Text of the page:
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Indirect Benefits Sometimes Difficult to Understand

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By Lowell L. Kalapa

An idea that continues to float around Capitol Hill with little success is the bill to restore the business entertainment deduction to 100% of the cost of the entertainment expense.

Reduced to 50% of the cost of the business entertainment expense nearly a decade ago, congressional officials have continually attempted to restore such expenses to full deductibility. Part of the problem is the perception that this was a deduction that benefited the rich business person who was wining and dining some prospective client. And certainly this was perhaps engendered by the abuse of the deduction with horror stories of millions of dollars spent on sports game boxes, limousines, and lavish dinners.

However, just like the luxury tax that federal officials slapped on yachts a couple of years before, the people who were really hurt by the change in the deductibility of business entertainment expenses were the people who provided the services – from limousine drivers to waiters in restaurants. The original logic for allowing business entertainment expenses to be deductible was that this was a cost of doing business and the production of income for the business, much like the machinery or labor that was necessary to produce the goods or services sold.

Here in Hawaii where the hospitality industry is the largest component of the economic base, business entertainment expenses provide a stabilizing force that evens out the peaks and valleys of the seasonal demand of visitors. Making business entertainment expenses fully deductible would be an added incentive for business people to entertain clients. More importantly, it would insure that there would be a demand for the services utilized in entertaining clients.

While it would allow a business to reduce taxable income and therefore potential liability, it would also mean that persons providing entertainment services, such as the waiters and waitresses in the restaurant, would have jobs and income on which taxes would be due.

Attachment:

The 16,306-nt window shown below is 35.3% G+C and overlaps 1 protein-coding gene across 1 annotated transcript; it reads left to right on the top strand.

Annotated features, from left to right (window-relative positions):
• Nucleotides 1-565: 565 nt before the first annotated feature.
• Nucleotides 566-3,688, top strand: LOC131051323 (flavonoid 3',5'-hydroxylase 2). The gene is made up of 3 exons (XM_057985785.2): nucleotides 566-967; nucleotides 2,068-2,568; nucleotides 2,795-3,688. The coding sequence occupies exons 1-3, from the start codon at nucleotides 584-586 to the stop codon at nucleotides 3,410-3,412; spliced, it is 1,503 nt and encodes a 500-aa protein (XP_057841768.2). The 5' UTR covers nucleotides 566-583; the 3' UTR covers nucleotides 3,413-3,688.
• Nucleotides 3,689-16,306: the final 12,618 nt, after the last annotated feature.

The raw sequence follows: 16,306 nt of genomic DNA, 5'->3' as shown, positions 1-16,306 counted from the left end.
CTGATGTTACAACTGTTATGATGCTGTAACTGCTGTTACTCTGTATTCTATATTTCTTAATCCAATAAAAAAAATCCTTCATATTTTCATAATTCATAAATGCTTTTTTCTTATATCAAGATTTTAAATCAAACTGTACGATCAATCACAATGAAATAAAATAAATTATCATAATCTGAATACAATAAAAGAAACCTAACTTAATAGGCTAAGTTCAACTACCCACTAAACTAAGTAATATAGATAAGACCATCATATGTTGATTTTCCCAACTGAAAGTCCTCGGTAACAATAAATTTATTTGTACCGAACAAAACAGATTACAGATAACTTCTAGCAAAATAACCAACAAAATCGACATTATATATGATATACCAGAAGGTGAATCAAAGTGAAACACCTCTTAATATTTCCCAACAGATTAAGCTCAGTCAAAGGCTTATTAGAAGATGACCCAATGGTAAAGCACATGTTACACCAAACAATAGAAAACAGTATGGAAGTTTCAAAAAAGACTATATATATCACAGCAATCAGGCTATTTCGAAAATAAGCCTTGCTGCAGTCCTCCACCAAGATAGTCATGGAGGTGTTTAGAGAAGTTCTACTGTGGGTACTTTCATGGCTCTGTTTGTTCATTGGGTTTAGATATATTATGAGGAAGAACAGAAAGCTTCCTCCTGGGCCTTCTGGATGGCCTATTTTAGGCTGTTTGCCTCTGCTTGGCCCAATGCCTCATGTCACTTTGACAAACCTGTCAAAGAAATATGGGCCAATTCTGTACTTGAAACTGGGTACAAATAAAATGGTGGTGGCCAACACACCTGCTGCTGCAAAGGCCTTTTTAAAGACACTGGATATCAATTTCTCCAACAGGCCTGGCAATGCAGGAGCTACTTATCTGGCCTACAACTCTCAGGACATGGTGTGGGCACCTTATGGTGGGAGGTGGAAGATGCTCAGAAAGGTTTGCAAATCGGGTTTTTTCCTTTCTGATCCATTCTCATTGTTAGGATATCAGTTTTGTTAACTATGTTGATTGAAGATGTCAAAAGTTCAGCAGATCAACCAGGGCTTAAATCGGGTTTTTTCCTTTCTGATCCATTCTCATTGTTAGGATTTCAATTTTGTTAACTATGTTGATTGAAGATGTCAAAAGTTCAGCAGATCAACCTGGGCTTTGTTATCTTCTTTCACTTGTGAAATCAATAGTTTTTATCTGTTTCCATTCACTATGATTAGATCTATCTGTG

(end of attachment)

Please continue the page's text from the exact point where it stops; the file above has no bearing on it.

So instead of viewing the business entertainment deduction as merely giving “fat cat” businesses another tax break, it should really be viewed as a mechanism to encourage consumption of services upon which many depend for their livelihood. The same misdirected logic also led to the adoption and then the repeal of the luxury tax on yachts and cars.

Believing that a surtax on the purchase of luxury goods, such as yachts and planes, would soak those who could afford to pay the tax, lawmakers were convinced that this would be a progressive way to make the rich pay for their indulgences. What federal lawmakers learned was that instead of forcing the rich to pay the tax, the rich just decided not to make these purchases. The result was that hundreds, if not thousands, of workers who built yachts or airplanes were put out of work. Again, instead of achieving the desired result, a change in the tax law had an adverse impact on those people lawmakers had no intention of affecting.

Here in Hawaii, lawmakers have had fantasies of adopting laws that would impose stiff tariffs on certain activities or discourage or encourage certain behavior. Luckily, many of them were stopped before becoming law. Among the most notorious was the idea of taxing the speculation in land during the early 1990’s when foreign investors flocked to Hawaii and bought up real estate driving land valuations through the roof.

Lawmakers thought that if there was a heavy penalty for speculating in real estate where land was acquired literally over night and turned over and sold within a short period of time, say within a year, that this heavy surcharge would discourage that activity. Little did they realize that often times just common folks get caught in circumstances where they purchase and sell a property within a short period of time with no intent of speculation.

But lawmakers were convinced that a heavy club would stop this type of activity. Well, they didn’t even have to adopt the tax before investors became wary of the potential penalty if real estate was purchased and sold within a short period of time. That contemplation along with a number of other “anti-business” actions contributed to the perception of a draconian business climate that Hawaii is still battling to shake-off.

So well intended as laws and lawmakers may be, such bad ideas may just engender the opposite reaction from the one intended. That’s why care must be taken to insure lawmakers understand both the upside and downside of their proposals.

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